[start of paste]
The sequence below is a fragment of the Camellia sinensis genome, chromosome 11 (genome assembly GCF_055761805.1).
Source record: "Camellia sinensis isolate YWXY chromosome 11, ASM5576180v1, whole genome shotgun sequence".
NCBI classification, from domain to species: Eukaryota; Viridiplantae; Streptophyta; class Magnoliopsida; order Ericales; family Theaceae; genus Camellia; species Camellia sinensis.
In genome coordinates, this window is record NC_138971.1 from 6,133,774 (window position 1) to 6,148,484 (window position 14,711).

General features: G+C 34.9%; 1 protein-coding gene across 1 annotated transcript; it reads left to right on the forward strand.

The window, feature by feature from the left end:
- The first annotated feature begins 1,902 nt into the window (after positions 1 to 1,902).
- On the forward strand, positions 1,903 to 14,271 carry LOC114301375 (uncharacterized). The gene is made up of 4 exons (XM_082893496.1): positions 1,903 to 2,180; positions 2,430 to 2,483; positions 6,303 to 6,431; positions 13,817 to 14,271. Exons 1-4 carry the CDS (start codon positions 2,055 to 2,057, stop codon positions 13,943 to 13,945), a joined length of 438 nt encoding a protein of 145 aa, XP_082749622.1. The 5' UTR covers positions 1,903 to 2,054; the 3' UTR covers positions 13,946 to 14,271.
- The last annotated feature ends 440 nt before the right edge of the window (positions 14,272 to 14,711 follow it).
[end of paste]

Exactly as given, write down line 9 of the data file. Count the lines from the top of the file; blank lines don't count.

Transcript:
- The last annotated feature ends 440 nt before the right edge of the window (positions 14,272 to 14,711 follow it).